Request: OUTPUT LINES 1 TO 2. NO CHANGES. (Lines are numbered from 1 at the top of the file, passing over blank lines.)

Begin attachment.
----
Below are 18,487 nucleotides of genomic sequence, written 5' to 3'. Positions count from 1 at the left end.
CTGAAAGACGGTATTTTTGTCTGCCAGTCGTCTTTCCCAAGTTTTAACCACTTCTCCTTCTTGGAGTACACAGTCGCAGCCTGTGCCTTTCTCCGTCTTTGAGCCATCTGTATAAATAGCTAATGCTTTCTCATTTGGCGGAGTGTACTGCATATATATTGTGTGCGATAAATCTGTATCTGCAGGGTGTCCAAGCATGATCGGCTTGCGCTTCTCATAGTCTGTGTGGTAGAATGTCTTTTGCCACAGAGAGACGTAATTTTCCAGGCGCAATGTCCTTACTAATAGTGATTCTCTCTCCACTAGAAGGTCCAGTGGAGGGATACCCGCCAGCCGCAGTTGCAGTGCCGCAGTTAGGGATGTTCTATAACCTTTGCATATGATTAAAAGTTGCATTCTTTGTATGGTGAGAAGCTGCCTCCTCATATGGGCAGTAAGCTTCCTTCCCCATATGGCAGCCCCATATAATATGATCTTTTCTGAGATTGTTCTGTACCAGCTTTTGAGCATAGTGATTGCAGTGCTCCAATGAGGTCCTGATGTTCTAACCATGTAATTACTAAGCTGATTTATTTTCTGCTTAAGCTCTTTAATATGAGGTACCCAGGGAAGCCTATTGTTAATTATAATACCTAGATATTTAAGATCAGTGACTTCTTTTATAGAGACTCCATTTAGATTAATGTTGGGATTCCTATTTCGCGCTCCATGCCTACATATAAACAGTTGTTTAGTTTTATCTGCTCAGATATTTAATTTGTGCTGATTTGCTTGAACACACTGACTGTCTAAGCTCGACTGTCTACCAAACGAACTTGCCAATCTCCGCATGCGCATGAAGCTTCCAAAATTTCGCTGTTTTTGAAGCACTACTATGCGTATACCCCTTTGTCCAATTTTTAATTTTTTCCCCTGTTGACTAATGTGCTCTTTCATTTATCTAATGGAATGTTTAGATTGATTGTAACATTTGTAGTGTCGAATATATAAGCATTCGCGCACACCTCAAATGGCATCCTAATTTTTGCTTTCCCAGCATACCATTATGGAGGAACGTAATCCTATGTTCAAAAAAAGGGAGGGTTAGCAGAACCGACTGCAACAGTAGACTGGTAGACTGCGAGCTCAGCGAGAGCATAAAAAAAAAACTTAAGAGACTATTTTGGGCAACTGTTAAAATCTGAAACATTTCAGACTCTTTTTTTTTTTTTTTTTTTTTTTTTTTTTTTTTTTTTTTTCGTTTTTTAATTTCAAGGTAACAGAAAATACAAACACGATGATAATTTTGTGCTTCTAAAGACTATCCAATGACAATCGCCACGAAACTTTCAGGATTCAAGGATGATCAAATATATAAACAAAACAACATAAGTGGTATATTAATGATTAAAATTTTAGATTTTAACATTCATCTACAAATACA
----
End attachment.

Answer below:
Below are 18,487 nucleotides of genomic sequence, written 5' to 3'. Positions count from 1 at the left end.
CTGAAAGACGGTATTTTTGTCTGCCAGTCGTCTTTCCCAAGTTTTAACCACTTCTCCTTCTTGGAGTACACAGTCGCAGCCTGTGCCTTTCTCCGTCTTTGAGCCATCTGTATAAATAGCTAATGCTTTCTCATTTGGCGGAGTGTACTGCATATATATTGTGTGCGATAAATCTGTATCTGCAGGGTGTCCAAGCATGATCGGCTTGCGCTTCTCATAGTCTGTGTGGTAGAATGTCTTTTGCCACAGAGAGACGTAATTTTCCAGGCGCAATGTCCTTACTAATAGTGATTCTCTCTCCACTAGAAGGTCCAGTGGAGGGATACCCGCCAGCCGCAGTTGCAGTGCCGCAGTTAGGGATGTTCTATAACCTTTGCATATGATTAAAAGTTGCATTCTTTGTATGGTGAGAAGCTGCCTCCTCATATGGGCAGTAAGCTTCCTTCCCCATATGGCAGCCCCATATAATATGATCTTTTCTGAGATTGTTCTGTACCAGCTTTTGAGCATAGTGATTGCAGTGCTCCAATGAGGTCCTGATGTTCTAACCATGTAATTACTAAGCTGATTTATTTTCTGCTTAAGCTCTTTAATATGAGGTACCCAGGGAAGCCTATTGTTAATTATAATACCTAGATATTTAAGATCAGTGACTTCTTTTATAGAGACTCCATTTAGATTAATGTTGGGATTCCTATTTCGCGCTCCATGCCTACATATAAACAGTTGTTTAGTTTTATCTGCTCAGATATTTAATTTGTGCTGATTTGCTTGAACACACTGACTGTCTAAGCTCGACTGTCTACCAAACGAACTTGCCAATCTCCGCATGCGCATGAAGCTTCCAAAATTTCGCTGTTTTTGAAGCACTACTATGCGTATACCCCTTTGTCCAATTTTTAATTTTTTCCCCTGTTGACTAATGTGCTCTTTCATTTATCTAATGGAATGTTTAGATTGATTGTAACATTTGTAGTGTCGAATATATAAGCATTCGCGCACACCTCAAATGGCATCCTAATTTTTGCTTTCCCAGCATACCATTATGGAGGAACGTAATCCTATGTTCAAAAAAAGGGAGGGTTAGCAGAACCGACTGCAACAGTAGACTGGTAGACTGCGAGCTCAGCGAGAGCATAAAAAAAAAACTTAAGAGACTATTTTGGGCAACTGTTAAAATCTGAAACATTTCAGACTCTTTTTTTTTTTTTTTTTTTTTTTTTTTTTTTTTTTTTTTTCGTTTTTTAATTTCAAGGTAACAGAAAATACAAACACGATGATAATTTTGTGCTTCTAAAGACTATCCAATGACAATCGCCACGAAACTTTCAGGATTCAAGGATGATCAAATATATAAACAAAACAACATAAGTGGTATATTAATGATTAAAATTTTAGATTTTAACATTCATCTACAAATACA